Rothbard and homestead principle may say the resources were just sitting there unused and idle, free to take. Then somebody laid claim without using any violence what so ever. Now the next person to come along would say, “Hey I want some even though you already worked the land”, this second comer would be the person using the violence.

          Still I don’t grasp relevance.

          • Philippe says:

            you don’t grasp the relevance to what?

          • Bob Roddis says:

            Gamble and Joe can read my mind.

            • Philippe says:


              not relevant to the blog post.


              • Gamble says:

                Yes to this particular blog post. Are you on topic, if so, please explain.

              • Philippe says:

                there is no reason why my comment had to be on the topic of this particular post. I was informing you of a post at Callahan’s blog, and this was the latest post on this blog.

              • Gamble says:

                I wait till potpourri to spam off topic.

              • Gamble says:

                You know Phillippe, in a weird kinda of way, your comment may be on topic. We are talking about who has custody, ownership and property right to this world. God, Satan or some combination therefore.

                I was just looking at things a little sideways and trying to tie in the Mises quote to this topic.

                Any takers?

  3. knarf says:

    Not to hijack, but a question for the faithful.

    There’s been foment over Richman’s latest column taking on Rothbard for MNR’s defense of copyright as a legitimate form of ownership. Here’s Rothbard defining his understanding of the legitimacy of copyright vs. the illegitimacy of patents: http://www.youtube.com/watch?v=aueccyYY0Ls

    Rothbard seems to argue that copyrights are fundamentally contractual, namely that in the sale of your work, you reserve the exclusive right to replicate and resell as a matter of contract, whereas patents are the creation of state fiat. The problem with that interpretation, particularly in the digital age where works are so easily copied and disseminated, is that it interferes with the physical right of the tablet or computer owner to his own property.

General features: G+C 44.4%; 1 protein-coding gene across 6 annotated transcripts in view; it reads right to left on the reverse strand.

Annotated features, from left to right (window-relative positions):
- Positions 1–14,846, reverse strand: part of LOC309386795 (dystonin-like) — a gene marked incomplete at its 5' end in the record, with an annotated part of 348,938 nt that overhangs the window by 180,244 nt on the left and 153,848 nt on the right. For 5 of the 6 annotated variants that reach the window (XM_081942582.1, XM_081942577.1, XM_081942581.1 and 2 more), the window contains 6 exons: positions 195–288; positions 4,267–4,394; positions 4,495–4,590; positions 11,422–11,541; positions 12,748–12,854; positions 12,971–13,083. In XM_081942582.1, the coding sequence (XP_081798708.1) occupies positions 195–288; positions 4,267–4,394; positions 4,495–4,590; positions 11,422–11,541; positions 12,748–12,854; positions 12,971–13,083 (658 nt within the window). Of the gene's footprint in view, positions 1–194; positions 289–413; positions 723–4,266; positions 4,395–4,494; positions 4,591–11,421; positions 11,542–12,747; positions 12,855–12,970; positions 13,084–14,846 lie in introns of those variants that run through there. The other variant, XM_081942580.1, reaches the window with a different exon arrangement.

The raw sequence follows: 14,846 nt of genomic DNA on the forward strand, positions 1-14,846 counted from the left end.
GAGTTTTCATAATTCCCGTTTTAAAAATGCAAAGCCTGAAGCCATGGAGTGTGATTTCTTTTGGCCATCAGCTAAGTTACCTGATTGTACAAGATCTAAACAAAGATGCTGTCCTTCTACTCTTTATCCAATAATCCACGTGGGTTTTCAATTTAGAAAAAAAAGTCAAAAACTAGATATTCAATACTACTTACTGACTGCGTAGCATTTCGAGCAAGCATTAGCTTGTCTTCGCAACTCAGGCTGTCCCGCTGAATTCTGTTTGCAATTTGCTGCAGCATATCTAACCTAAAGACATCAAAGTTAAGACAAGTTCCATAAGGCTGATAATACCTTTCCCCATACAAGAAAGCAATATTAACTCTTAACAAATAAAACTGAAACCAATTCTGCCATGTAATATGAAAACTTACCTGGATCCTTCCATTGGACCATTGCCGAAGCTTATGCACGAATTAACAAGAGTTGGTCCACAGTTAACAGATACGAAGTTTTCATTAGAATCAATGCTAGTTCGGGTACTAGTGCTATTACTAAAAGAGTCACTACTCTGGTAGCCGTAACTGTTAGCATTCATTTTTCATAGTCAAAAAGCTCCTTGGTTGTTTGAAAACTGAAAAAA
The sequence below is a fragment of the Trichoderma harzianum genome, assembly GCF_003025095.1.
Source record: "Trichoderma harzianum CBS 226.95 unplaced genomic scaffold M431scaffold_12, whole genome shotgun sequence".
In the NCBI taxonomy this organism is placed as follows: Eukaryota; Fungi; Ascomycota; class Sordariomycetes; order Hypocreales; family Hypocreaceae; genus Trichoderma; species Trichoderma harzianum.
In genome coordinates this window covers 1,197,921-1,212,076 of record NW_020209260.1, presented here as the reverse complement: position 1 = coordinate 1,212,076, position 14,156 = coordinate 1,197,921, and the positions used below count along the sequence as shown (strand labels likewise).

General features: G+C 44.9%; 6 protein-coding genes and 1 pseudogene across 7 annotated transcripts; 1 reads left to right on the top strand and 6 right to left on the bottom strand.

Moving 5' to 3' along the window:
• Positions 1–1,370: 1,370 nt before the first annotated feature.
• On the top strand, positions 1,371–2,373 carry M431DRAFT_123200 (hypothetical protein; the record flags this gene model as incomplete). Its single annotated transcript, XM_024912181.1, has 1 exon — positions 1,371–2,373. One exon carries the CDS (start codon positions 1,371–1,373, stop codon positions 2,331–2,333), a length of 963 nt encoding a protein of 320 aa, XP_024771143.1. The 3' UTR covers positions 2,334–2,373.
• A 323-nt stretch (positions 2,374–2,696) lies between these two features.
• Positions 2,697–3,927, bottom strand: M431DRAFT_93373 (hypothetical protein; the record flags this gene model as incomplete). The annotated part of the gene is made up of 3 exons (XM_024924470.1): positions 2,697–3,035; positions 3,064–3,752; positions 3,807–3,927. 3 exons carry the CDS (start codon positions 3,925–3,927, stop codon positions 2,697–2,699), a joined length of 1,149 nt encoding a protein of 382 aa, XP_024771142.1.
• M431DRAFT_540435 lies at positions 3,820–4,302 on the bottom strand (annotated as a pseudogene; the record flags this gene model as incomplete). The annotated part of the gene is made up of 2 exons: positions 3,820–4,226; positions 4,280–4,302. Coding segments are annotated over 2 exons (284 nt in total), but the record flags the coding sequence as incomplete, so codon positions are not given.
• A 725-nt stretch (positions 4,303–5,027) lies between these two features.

It’s irrelevant to me as a PC user whether you’ve copyrighted a particular photo, as if I’ve found a copyrighted photo online, even it’s been leaked in violation of a previous contract, I never contractually agreed to be bound by your edict that you possess the sole right to replicate and use the photo. And thus your copyright claim becomes an unethical imposition on me and my legitimately owned property despite the fact that I never agreed to your “contractual rights” as to how I use my own property. Same with books reproduced in violation to copyright contracts in pre-web days; the originator of the illicit material may have violated his contract with the publisher or author, but no one else did and can’t be held to the initial contract.

    Am I understanding Rothbard correctly, and am I actually going to side with Richman over MNR?

  4. Enopoletus Harding says:

    I, meanwhile, don’t think there’s anyone good running the show, and I don’t see why the ending will be happy.

    • Gamble says:

      In the big picture God is running the show but I don’t think He is micro managing.

      • Enopoletus Harding says:

        He’s only macro-managing, just like Yellen.

      • JNCU says:

        I think that is a good way to see it Gamble.

        Molinism would agree with you. Calvinism does go beyond the macro and that is why I reject it. Although I admire the system in some aspects.

        • Gamble says:

          I am more of an open-theist but then again, trying to have all the answers, complete knowledge, is the downfall.

          Calvin was mean as are his followers.

  5. Gamble says:

    I want to leave this thread peacefully by saying I don’t have all the answers. Much of God to me is a mystery and I am fine with this. I think we are suppose to approach God as little children.

    I get concerned when my fellow brethren say God is in control of everything because in my mind, this somehow takes the individual off the hook. We no longer are responsible for our actions.

    Keep reading your Bible and praying. Listen for the small quite voice, The Holy Spirit.